One of the most common questions I get asked is how often a golfer should be replacing the clubs in their bag. Assuming it’s an iron or wedge, the answer almost surely depends on usage. If you play 20-plus times per year, chances are good you’ll need to find a suitable replacement before someone who dusts off the sticks a couple times each season.
The easiest way to determine if you need a new iron and/or wedge is to conduct a “fingernail test,” whereby you run your nail down the face of the wedge and notice if it gets caught up in each groove. If it does, your grooves are still usable. However, if your nail slides over the grooves without any resistance, it’s time to start searching for a new wedge.
Most of the time, severe groove wear is easy to spot without running your nail along the grooves, but it’s always worth doing a quick check to make sure everything is kosher. Studies have shown that a typical wedge will last roughly 65-75 rounds before you’ll see a dip in performance. For the average recreational golfer who plays regularly, that comes out to about every 24-36 months.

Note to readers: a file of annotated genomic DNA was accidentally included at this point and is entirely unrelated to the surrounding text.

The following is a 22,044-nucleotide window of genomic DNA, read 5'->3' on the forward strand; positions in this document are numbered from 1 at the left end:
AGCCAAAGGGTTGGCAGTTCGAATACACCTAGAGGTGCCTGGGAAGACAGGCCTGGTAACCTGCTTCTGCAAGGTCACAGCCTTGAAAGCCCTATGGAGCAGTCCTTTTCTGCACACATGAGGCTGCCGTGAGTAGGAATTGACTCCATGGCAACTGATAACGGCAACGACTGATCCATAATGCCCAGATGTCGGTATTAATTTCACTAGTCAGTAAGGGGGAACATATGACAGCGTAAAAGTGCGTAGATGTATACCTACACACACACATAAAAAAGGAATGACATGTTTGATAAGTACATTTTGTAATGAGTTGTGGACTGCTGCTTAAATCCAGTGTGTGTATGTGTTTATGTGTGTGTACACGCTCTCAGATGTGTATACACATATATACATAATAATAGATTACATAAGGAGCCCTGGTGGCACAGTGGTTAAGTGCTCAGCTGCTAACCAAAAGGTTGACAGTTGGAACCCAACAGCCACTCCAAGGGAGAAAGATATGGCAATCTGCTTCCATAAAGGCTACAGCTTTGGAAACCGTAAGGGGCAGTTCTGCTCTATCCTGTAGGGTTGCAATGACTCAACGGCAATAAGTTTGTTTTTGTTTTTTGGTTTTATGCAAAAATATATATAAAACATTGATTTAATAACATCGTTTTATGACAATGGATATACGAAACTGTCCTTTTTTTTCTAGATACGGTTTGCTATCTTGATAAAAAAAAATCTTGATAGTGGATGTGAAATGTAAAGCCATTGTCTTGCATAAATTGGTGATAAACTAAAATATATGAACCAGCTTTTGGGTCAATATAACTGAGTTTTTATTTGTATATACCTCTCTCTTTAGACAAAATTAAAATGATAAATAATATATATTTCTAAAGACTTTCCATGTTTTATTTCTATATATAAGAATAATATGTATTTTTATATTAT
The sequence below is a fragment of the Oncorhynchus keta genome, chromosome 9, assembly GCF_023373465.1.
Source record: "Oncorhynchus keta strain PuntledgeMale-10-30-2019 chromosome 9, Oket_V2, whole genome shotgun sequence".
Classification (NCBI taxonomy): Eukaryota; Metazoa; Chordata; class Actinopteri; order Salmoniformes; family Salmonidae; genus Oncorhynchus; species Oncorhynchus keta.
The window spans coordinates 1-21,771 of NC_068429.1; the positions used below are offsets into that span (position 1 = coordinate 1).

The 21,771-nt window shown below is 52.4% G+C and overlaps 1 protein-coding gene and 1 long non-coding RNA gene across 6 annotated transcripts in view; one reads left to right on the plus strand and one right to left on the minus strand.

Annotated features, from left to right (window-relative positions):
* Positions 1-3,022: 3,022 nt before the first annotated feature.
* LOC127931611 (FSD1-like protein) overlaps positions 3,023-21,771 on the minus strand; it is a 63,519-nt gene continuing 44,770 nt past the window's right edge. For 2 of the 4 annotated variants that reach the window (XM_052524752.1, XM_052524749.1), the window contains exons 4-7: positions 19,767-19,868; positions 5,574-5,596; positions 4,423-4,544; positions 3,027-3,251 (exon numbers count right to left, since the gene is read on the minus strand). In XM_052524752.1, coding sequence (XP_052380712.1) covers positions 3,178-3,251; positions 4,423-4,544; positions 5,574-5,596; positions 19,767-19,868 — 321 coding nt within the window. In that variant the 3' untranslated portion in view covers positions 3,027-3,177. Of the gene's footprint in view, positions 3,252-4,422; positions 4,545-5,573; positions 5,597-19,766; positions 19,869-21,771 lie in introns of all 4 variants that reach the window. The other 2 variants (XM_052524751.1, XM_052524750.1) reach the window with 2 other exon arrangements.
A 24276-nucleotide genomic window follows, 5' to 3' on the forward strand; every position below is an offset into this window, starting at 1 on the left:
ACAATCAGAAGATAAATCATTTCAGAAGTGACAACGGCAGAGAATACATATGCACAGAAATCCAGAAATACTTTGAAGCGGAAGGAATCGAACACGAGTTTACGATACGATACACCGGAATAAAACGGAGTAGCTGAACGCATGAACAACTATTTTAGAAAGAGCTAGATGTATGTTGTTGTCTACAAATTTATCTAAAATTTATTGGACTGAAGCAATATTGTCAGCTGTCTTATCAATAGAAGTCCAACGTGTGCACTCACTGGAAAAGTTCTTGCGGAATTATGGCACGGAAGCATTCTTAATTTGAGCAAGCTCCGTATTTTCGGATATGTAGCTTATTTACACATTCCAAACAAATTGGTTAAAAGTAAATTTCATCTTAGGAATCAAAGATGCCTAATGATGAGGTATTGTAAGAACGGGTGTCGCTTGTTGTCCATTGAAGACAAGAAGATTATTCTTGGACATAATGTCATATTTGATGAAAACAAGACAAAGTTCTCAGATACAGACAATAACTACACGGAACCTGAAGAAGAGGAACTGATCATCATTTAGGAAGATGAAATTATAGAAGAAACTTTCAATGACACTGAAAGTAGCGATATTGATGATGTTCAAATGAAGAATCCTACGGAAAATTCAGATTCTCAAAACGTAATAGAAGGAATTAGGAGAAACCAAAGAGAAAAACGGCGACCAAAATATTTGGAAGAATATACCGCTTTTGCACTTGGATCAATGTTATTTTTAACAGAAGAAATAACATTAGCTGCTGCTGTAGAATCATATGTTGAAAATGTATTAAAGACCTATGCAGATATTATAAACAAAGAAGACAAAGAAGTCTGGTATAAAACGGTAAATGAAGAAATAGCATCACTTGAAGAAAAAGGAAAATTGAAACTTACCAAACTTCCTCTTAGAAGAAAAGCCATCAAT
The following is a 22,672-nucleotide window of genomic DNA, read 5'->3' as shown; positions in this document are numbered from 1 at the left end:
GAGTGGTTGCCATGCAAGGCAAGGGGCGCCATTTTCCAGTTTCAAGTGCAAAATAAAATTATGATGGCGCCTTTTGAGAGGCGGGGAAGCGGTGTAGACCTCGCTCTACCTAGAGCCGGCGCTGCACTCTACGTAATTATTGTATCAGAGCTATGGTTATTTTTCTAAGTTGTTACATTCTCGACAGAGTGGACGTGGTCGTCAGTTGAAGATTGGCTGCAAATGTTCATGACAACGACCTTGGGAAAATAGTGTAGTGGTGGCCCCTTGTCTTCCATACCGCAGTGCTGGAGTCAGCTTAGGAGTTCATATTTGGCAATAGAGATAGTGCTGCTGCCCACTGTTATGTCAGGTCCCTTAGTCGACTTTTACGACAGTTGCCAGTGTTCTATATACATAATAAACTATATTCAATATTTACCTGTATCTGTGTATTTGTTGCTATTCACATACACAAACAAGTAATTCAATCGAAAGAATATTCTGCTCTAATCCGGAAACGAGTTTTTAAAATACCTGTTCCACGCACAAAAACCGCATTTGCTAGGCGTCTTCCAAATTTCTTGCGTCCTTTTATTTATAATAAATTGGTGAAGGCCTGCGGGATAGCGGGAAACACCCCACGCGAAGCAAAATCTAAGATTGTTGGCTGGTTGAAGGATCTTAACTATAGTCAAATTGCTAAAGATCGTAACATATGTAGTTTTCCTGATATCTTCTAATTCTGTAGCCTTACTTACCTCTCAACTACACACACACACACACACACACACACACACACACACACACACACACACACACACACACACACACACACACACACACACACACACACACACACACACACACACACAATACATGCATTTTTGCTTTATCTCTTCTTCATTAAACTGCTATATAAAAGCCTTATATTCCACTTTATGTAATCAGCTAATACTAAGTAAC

Simply taking note of your rounds and when the wedge was purchased should give you a good idea of when you need to start thinking about a replacement. The problem is, most golfers aren’t jotting down wedge purchases in a notebook.
If you want to keep the wedge’s “born on date” front of mind after purchase — and you don’t mind defacing a perfectly good wedge — you could follow Kevin Na’s lead and simply write the date the wedge was made directly on the head.
During a recent trip to the Tour Championship at East Lake, I spotted a Titleist Vokey K-Grind prototype wedge in Na’s bag with the date “8/2021” written in permanent marker on the head. For Na, it’s an easy way to keep track of the grooves.
Considering the amount of practice and play a lob wedge might get over the course of a season, it’s not uncommon for a pro to put in a fresh wedge every 3-6 months. (Some players prefer to keep the gap and sand wedge in for longer stretches.)
While Vokey Tour rep Aaron Dill confirmed Na is the only player he works with who writes the date directly on the head — some prefer to have Dill stamp the date — he isn’t the only Tour player who marks on the club. Lee Westwood relies on multiple Ping i210 UW wedges and needed a way to tell them apart, so he started writing down the carry yardages on each head.
Westwood has since expanded the process to writing the carry yardage for every iron and wedge on the head to simplify the process.
It might sound like a crude way to keep tabs on wedge grooves and carry yardages, but if it frees you up to worry about more important things on the course, it very well could be worth scribbling on your sticks.
Want to overhaul your own bag for 2021? Visit the expert fitters at our sister company, True Spec Golf. And for the latest gear news, check out GOLF’s Fully Equipped podcast below.